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Shania Twain Is Still Reigning “Queen” of Country-Pop: Review

In the new Netflix documentary Shania Twain: Not Just a Girl, the country-pop singer’s longtime manager Jon Landau recalls the first conversation he had with the then-rising artist. “She wanted to cross over to pop, she wanted to be an international superstar, and she wanted to be an absolutely top touring artist. Those three goals, clear as a bell, first time I talked to her.”

At the time, following the release of the commercially successful The Woman In MeShania Twain was a bright new star in the country music world, carving out an entirely respectable path for herself as a woman in the historically, blatantly male-dominated landscape that is Nashville. For Shania, though, the vision was bigger; she knew she could be bigger. And she was right.

Shania Twain completely changed the game throughout the late ’90s and early 2000s. (Some even credit her with further popularizing the midriff trend after her music video for “What Made You Say That.”) There wasn’t anyone quite like Shania — she was country, pop, confident, sensual, relatable, confident, and charming, and all with the musical sensibilities to back it up. Here, more than 20 years removed from those releases, some people might have forgotten that Twain plays guitar and has writing credits on the hits that can immediately send the listener to another time and another place.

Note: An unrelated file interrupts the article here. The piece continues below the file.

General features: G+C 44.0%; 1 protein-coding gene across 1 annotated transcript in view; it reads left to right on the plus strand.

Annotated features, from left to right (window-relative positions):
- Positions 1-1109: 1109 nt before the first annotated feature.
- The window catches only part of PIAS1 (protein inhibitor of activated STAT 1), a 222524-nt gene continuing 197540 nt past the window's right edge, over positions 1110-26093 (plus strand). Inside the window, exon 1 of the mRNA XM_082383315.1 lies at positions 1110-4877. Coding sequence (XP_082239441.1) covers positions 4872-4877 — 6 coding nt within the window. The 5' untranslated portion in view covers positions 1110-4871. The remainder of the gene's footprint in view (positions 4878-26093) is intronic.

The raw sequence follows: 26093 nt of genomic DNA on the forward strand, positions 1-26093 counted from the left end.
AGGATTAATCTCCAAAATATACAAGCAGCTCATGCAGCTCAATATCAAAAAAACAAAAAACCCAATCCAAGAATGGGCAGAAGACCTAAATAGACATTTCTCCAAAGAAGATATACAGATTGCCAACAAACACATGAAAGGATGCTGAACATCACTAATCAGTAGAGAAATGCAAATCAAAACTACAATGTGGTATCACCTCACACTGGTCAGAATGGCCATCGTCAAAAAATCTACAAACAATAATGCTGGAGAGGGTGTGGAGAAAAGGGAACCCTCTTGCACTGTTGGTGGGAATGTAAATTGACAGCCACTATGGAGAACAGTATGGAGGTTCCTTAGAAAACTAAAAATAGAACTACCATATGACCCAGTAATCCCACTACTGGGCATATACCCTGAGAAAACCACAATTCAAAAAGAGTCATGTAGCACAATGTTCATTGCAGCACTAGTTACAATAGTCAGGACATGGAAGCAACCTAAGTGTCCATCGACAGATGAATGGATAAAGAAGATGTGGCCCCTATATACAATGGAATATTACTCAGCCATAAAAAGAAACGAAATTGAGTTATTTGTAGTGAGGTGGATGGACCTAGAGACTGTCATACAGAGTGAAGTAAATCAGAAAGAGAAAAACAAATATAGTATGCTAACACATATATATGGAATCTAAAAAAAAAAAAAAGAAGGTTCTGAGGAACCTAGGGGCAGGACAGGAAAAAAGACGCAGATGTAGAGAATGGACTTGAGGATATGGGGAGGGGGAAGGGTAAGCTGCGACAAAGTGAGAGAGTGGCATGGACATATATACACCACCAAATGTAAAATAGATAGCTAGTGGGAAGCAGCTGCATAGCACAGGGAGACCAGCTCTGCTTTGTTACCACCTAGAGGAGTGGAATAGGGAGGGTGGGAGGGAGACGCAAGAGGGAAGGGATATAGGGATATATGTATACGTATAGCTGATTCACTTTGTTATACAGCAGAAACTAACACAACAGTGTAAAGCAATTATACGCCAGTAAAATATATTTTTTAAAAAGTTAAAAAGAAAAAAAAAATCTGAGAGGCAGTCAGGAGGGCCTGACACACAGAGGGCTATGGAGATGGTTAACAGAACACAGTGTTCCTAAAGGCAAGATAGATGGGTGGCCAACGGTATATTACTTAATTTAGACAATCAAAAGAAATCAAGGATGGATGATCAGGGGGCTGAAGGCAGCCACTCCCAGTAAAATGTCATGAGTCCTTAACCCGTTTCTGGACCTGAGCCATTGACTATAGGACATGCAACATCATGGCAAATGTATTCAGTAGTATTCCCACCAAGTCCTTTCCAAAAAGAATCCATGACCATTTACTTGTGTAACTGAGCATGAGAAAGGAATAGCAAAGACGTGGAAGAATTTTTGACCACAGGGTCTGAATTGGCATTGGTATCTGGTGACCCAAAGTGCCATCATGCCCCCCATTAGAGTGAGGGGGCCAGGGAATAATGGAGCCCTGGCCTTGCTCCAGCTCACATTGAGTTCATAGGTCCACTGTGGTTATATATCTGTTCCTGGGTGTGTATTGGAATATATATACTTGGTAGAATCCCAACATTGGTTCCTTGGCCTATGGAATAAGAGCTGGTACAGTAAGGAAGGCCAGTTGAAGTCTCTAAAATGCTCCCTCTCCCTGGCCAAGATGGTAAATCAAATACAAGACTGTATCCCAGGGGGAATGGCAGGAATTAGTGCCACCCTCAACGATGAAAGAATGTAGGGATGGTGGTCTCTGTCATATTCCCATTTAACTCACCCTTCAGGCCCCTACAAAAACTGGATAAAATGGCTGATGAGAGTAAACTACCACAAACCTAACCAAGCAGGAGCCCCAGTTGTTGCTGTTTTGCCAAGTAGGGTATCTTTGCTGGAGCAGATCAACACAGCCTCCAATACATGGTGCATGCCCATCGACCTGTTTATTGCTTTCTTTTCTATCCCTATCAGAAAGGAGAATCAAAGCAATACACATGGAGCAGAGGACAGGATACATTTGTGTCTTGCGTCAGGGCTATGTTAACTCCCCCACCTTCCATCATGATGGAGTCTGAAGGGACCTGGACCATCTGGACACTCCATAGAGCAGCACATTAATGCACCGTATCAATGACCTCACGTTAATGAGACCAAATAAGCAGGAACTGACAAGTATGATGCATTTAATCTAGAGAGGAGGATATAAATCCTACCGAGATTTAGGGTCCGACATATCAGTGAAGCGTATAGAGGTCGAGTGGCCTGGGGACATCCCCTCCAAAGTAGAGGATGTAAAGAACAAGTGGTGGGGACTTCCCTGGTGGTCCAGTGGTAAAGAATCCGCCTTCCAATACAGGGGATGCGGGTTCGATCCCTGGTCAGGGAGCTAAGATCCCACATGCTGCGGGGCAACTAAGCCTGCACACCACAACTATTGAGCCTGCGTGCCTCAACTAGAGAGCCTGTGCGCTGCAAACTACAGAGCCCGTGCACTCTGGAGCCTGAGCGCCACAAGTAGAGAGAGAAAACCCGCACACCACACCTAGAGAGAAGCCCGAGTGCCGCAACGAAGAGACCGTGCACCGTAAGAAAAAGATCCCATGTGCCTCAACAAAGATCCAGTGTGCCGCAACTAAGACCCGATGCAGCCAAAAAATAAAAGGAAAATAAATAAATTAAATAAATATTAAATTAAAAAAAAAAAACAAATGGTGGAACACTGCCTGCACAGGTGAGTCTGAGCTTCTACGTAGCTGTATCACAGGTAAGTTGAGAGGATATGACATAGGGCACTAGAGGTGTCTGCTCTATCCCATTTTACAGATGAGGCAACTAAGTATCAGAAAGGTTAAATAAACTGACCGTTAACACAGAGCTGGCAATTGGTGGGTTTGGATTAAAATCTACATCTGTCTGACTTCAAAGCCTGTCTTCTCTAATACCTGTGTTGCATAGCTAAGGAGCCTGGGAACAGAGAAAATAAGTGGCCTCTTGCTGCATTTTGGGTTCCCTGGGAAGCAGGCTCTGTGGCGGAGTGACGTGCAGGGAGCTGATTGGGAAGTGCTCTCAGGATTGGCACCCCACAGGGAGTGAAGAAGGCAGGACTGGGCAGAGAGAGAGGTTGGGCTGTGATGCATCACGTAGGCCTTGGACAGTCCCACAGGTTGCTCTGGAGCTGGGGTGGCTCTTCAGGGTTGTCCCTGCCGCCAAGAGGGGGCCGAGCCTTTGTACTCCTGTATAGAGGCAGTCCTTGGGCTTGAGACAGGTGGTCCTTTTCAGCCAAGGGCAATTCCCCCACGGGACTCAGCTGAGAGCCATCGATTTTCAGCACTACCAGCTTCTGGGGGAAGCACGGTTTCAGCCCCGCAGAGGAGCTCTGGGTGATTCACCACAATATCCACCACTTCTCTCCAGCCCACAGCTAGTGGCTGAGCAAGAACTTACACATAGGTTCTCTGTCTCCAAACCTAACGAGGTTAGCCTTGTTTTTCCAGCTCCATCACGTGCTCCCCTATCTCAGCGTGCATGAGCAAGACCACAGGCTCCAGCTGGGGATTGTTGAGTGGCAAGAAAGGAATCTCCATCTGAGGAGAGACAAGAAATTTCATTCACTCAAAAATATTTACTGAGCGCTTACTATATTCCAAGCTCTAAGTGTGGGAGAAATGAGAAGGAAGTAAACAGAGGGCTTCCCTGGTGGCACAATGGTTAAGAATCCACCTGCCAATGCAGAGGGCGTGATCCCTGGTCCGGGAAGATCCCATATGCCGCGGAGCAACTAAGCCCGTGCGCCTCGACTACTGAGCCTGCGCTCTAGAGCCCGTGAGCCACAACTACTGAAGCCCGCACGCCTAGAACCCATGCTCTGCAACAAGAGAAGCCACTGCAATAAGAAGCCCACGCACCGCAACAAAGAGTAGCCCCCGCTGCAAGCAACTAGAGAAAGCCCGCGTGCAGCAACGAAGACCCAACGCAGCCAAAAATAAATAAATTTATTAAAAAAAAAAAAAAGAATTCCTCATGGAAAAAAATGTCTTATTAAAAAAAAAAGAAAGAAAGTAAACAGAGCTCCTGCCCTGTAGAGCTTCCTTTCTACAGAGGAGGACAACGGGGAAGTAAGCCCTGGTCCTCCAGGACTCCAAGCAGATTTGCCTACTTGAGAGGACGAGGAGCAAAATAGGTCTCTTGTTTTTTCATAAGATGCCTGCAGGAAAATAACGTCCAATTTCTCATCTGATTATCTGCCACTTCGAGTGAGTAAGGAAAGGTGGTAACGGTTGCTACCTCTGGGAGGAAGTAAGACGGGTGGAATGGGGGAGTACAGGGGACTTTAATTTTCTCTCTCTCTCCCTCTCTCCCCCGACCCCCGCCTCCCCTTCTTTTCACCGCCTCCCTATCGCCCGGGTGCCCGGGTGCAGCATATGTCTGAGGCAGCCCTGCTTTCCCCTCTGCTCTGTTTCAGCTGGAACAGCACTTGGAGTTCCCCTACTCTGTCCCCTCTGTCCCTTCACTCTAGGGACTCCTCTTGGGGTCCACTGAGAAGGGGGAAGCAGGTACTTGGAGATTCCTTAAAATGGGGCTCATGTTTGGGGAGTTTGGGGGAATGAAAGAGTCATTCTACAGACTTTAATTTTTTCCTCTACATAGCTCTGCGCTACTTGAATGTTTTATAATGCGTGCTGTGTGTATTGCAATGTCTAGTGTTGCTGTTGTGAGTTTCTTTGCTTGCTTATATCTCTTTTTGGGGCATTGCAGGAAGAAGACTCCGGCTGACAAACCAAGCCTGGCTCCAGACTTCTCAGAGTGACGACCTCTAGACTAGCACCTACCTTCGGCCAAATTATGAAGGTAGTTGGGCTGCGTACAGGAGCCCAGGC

Twain has always given herself the space to explore and experiment — one of her first major risks was refusing a tour after cleaning up at the Grammys and Country Music Awards for The Woman In Me, believing a tour would distract her from writing the album she knew she had waiting in her. Her discography is far from one-note, instead empowering and clever in some places, unabashedly romantic and even campy in others. Remembering who Shania has been at so many different points throughout her sprawling career helps to contextualize her new album, Queen of Me, out in full on Friday, February 3rd.

The days of blazing trails are behind Shania Twain, and that’s perfectly all right. After a difficult battle with with Lyme disease and dysphonia led to severe vocal damage and intense rehabilitation, it’s a joy to see her continuing to sing at all, and gearing up for a major tour while she’s at it. The album’s pre-release singles, “Waking Up Dreaming,” “Last Day of Summer,” and the particularly addictive “Giddy Up!” offered a good look into what we could expect from the album as a whole, which is Twain primarily in her lower register and enjoying herself with some playful, breezy country-pop tracks.

In addition to “Giddy Up!,” another highlight of the album’s twelve tracks arrives with “Got It Good,” an optimistic, mid-tempo offering that doesn’t feel all that dissimilar to Miley Cyrus’ latest smash, “Flowers.” “I’m not letting go of your heart/ I’ve got it good,” she sings simply.

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